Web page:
【英汉主日分享】| OFFER LIFE IF YOU DON’T WANT TO LOSE IT（22nd Sunday in Ordinary Time）
22nd Sunday in Ordinary Time —Year A
Fr. Jijo Kandamkulathy CMF
Gospel: Matthew 16:21-27
A Reading from the Holy Gospel according to Matthew,
Glory to you, O Lord!
From that time on, Jesus began to show his disciples that he must go to Jerusalem and suffer greatly from the elders, the chief priests, and the scribes, and be killed and on the third day be raised. Then Peter took him aside and began to rebuke him, "God forbid, Lord! No such thing shall ever happen to you." He turned and said to Peter, "Get behind me, Satan! You are an obstacle to me. You are thinking not as God does, but as human beings do." Then Jesus said to his disciples, "Whoever wishes to come after me must deny himself, take up his cross, and follow me. For whoever wishes to save his life will lose it, but whoever loses his life for my sake will find it. What profit would there be for one to gain the whole world and forfeit his life? Or what can one give in exchange for his life? For the Son of Man will come with his angels in his Father's glory, and then he will repay everyone according to his conduct.
The Gospel of the Lord.
Praise to You, Lord Jesus Christ.
Homily: OFFER LIFE IF YOU DON’T WANT TO LOSE IT
the apostles were convinced that the kingdom of God was imminent. But they believed in an earthly kingdom. They realized that their master was the Christ, the long-awaited "Son of David.” They had followed him to see their dreams of glory fulfilled. The only question which, according to them, was still pending was to determine who would be entitled to the first places (Mk 9:34).
It is in the context of these expectations that the first of the three announcements of the Passion, found in the Gospel, is placed. He does not want them to follow him lolling in vain illusions. To avoid any ambiguity, he openly declares that he is not walking towards triumph, but he is going to Jerusalem to suffer a lot, to be killed, and be raised again on the third day.
The disciples cannot understand; they have learned from the scribes that the Messiah cannot die. Peter, in the name of all, reacts. He is not willing to commit himself to an absurd project. Peter takes the Master apart, and questions the Master’s intent. Jesus is almost irritated: "Get behind me, Satan." "Get behind me”—he says—“Follow my steps, do not try to go before me, as one who claims to lead the way.” This plan is drawn by the Father and Peter makes a proposal that comes from worldly wisdom, from human foolishness that is senseless in God's eyes.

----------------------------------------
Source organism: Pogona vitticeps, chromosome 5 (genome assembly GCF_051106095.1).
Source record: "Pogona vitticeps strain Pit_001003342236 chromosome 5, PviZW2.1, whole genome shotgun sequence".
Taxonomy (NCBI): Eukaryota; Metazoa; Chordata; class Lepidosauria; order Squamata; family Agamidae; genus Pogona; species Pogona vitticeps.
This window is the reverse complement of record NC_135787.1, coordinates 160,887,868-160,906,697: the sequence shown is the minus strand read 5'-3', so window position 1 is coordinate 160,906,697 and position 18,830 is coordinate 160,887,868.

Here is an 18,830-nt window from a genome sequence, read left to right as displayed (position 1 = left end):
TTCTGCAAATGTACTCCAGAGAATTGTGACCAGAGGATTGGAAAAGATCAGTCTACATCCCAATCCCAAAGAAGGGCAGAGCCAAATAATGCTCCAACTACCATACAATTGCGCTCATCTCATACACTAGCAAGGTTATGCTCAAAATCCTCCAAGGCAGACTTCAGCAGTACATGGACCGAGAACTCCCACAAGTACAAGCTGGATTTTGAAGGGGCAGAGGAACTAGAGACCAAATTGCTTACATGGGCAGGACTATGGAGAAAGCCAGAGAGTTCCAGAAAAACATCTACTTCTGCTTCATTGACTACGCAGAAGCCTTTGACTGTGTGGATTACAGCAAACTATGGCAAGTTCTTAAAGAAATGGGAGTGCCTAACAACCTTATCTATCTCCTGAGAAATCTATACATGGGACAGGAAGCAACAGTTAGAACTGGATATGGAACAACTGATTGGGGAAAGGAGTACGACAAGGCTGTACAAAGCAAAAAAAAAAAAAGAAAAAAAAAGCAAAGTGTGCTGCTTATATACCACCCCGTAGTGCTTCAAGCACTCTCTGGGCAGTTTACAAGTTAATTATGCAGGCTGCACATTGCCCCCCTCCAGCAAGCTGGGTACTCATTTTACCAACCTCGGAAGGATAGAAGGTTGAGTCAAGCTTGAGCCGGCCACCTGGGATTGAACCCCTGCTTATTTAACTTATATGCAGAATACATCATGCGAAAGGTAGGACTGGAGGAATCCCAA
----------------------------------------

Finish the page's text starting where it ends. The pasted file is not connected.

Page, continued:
Peter is acting just like Satan who tried to convince Jesus to focus on dominion, on the conquest of power—a typical strategy of Satan that he had faced earlier (Mt 4:8-10). Now, the same temptation advanced by Peter cannot but be responded with the same hardness, “Off you Satan!” Simon had professed his faith in the Son of the living God. Now, he becomes a stumbling block because he lets himself be guided by human reasoning.
After having rebuked Peter, Jesus turns to all and unequivocally puts forward his demands. There is no attempt to mitigate them, to make them more acceptable. Three imperatives characterize the radicalism of a choice that does not admit delays nor second thoughts: "Deny yourself, take up your cross, follow me."
Deny yourself means you stop thinking about yourself. It is the rejection of the pursuit of one’s own interest, the will to achieve gratification, acknowledgements and benefits. Even in the most pure acts of love, there is often some veiled forms of selfishness and ambition.
The second imperative, take up your cross, does not refer to the need to patiently endure the small or big tribulations of life, even less, the exaltation of pain as a means to please God. The cross is the sign of love and of total gift. To carry it after Christ means to follow the way he has trodden: to offer one’s life for his same ideals, confront even death, if needed.
The third imperative, follow me, is to take part in the project of Christ, bet your life on love with him.